2) I like to play games with telephone cold-callers. Things like saying, “You’ve got a sexy voice,” or offering to tell them what I’m wearing (right now, three layers of indoor clothing, a duffel coat and gloves – it gets cold here in not-quite-Scotland).
3) I take too much pleasure in arguing with customer service staff who are probably on minimum wage. It’s not their fault that my internet connection is painfully slow (in my defence, I do tell them that) but why won’t they put me through to someone who can help?
4) I seem to be developing a regrettable tendency to tell it like it is. My mother, who is Italian, frequently says quite unkind things and justifies herself by remarking that “I only say what is true” (that sounds better in an Italian accent). After years of trying to explain to her that there is really no need to tell the truth if it could be hurtful, I have started to do the same thing. As an example, I offer a recent piece of not entirely asked-for relationship advice “ You’re not a teenager – stop acting like one!”.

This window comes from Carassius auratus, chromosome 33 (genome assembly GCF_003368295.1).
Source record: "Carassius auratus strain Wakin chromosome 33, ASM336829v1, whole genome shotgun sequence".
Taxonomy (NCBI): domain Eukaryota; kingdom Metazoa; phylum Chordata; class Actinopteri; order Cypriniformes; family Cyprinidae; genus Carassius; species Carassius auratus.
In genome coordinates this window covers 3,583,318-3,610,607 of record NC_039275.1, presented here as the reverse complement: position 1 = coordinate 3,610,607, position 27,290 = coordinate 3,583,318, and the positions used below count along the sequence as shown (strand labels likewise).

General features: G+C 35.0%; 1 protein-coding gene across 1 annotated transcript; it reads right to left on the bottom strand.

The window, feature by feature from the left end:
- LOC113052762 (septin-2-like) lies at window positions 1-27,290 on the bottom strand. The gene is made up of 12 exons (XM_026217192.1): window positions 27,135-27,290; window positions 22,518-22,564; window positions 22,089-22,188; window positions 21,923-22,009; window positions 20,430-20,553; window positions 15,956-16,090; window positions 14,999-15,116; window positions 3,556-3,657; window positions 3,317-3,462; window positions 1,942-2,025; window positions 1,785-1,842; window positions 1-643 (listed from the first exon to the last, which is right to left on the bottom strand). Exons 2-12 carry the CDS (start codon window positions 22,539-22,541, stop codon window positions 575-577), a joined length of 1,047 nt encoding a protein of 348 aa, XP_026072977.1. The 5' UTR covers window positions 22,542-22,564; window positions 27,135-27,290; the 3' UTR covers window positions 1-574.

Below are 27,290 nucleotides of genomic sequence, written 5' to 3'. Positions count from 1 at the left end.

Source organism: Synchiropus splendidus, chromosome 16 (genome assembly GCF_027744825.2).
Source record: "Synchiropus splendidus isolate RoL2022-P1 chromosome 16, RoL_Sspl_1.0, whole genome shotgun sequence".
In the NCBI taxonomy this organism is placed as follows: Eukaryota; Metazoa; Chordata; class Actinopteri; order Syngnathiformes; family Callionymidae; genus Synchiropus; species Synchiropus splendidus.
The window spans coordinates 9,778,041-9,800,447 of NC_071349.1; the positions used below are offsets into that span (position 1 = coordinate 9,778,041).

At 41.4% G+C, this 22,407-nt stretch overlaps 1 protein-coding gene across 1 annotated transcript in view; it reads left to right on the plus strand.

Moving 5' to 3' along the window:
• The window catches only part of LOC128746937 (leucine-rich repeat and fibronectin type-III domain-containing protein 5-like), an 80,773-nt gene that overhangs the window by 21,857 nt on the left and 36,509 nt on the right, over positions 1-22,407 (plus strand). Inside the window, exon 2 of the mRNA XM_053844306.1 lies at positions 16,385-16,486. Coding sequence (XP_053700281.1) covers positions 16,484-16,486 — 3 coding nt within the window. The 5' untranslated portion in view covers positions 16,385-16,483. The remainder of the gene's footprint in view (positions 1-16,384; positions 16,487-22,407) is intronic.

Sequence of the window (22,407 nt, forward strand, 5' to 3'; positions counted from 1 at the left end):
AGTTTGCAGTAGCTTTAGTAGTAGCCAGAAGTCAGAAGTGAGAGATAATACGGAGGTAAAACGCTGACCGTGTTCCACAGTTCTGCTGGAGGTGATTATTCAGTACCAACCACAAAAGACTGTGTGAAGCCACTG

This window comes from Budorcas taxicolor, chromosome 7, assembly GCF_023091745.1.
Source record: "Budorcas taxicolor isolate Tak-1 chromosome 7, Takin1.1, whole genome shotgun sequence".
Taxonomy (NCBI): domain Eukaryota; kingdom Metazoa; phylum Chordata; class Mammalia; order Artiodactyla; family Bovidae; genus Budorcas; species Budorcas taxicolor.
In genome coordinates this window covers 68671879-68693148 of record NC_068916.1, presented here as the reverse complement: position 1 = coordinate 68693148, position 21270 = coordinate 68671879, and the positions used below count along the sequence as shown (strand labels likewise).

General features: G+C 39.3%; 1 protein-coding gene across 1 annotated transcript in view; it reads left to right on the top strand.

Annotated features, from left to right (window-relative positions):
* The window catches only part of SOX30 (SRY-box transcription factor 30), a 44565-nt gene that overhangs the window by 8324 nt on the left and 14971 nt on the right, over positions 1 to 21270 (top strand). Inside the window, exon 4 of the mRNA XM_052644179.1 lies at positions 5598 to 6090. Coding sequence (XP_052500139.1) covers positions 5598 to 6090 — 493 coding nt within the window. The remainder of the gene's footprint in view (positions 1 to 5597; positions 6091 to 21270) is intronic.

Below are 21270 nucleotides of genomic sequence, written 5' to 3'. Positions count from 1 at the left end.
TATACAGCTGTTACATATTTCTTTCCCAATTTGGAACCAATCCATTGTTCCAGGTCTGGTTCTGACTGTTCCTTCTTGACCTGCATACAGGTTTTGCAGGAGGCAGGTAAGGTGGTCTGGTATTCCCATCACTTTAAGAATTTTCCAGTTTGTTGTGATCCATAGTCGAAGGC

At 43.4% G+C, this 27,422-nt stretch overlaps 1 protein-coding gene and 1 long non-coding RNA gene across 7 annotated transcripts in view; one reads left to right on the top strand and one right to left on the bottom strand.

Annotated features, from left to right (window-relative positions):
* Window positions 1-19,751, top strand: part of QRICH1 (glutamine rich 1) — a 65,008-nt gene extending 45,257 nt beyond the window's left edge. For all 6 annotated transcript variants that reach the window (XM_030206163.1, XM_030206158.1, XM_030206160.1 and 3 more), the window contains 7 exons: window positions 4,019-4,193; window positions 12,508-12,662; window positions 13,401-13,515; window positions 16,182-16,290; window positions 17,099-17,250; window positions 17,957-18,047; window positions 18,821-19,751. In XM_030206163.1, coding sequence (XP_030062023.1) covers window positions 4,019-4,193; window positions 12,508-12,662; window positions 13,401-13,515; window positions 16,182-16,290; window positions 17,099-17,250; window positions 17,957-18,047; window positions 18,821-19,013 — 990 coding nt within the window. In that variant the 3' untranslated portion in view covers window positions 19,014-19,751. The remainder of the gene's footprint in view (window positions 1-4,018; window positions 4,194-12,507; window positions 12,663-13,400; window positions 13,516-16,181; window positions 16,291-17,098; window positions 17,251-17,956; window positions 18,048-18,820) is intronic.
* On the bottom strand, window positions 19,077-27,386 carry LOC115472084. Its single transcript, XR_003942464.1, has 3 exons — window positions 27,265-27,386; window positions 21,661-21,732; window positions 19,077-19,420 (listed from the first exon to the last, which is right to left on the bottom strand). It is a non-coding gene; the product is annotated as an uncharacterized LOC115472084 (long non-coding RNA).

5) I’m impatient. I don’t like having to say things twice. I SAID I DON’T LIKE HAVING TO SAY THINGS TWICE. Sorry – old joke. But I really don’t.
So there is room for improvement but do I really want to change any of these things? The bitching sessions are too much fun, just hanging up on cold-callers is boring (and rude?) and I can’t really handle saying “Okay, thanks” when unhelpful customer service staff tell me they understand my frustration. Maybe in trying to be a nicer person I would lose sight of my what makes me who I am.
Maybe there really is such a thing as nice enough.
I don’t generally set much store by New Year resolutions. Several of my friends showed sufficient lack of consideration as to be born in January, so the beginning of the year is still the party season in my diary. Promises made at this time of year to drink less, eat healthily, exercise more etc are doomed to failure.
And besides, who hasn’t spent a large part of at least one New Year’s Day vowing never to drink again?